Their cause is not new, and their intentions are not new. These same names and many more surfaced during the 80s and 90s. It was during the 90s that many of them and their organizations such as Hizb-i-Islami, Taliban, and al Qaeda became prevalent. And, it was during this period that conditions were perfect for their ideologies to ripen. How did it happen? Could the world have seen them and their intentions coming? Could the world have prevented a rise of extremist ideology in Afghanistan? More importantly, did it try? We have to wonder in retrospect if effective efforts of peace were made during this decade? We should also wonder if more could have been done and would more have made any difference?
Afghanistan has run the gamut of peacekeeping operations. Throughout the 80s and 90s and the turn of the century, the international community has been engaged in peacekeeping, peacemaking, and peace enforcement operations. Between 1990 and 2000 Afghanistan underwent a transformation that resulted in the present day battle to eliminate Taliban control. After the Soviet Union was forced out of the country, Afghanistan experienced more than just a shift in power. Immediately after the Soviet defeat, power was virtually non-existent. It was during this non-existent period between 1989 and 1992 that groups maneuvered for a position to claim hold of the country. Ultimately one group, the Taliban, prevailed.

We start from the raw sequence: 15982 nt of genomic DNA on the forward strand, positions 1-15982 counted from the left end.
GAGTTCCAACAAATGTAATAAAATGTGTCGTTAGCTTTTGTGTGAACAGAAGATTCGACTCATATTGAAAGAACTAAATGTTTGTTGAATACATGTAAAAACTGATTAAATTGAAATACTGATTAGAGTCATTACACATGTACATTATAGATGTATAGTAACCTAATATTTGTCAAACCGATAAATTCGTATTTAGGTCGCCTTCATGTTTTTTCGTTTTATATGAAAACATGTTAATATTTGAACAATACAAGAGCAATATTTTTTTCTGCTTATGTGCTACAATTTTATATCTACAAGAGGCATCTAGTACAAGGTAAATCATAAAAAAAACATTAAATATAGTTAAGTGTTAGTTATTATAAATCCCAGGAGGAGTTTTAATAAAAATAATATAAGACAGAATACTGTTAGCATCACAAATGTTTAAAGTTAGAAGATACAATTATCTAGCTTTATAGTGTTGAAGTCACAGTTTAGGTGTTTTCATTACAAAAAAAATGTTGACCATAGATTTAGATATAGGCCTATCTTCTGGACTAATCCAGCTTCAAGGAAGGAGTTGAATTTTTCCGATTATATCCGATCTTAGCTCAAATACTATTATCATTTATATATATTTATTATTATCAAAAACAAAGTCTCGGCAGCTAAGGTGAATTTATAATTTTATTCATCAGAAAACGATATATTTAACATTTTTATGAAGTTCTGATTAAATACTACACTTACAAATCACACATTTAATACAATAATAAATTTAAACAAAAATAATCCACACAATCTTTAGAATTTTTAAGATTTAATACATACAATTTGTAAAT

Their brand of extreme, fundamentalist and ultra-conservative Islam proved to be oppressive and threatening. They enacted a form of law that engaged in extreme forms of punishment. They pushed a system of rule that was strict and harsh. Their continued pursuit of power resulted in a massive exodus of refugees and a violent loss of civilian life. Internally the Taliban caused nothing but problems for the Afghan people. Internationally, the Taliban caused nothing but problems for security. It was their harboring of other extremist groups that warranted an even greater appreciation for the gravity of their threat. In a Foreign Affairs piece in 2000, Peter Tomsen pointed out that (2000), "Afghanistan is the documented training and inspirational base for worldwide militant Islamist operations ranging from American soil to the Middle East…" (p. 181). It was no secret who the Taliban were and what their intentions were. Yet, there is little evidence suggesting western states were interested in preventing a failed state's further demise. As a result of the Soviet defeat in 1989 and the withdrawal of U.S. interest in the region, a vacuum was created.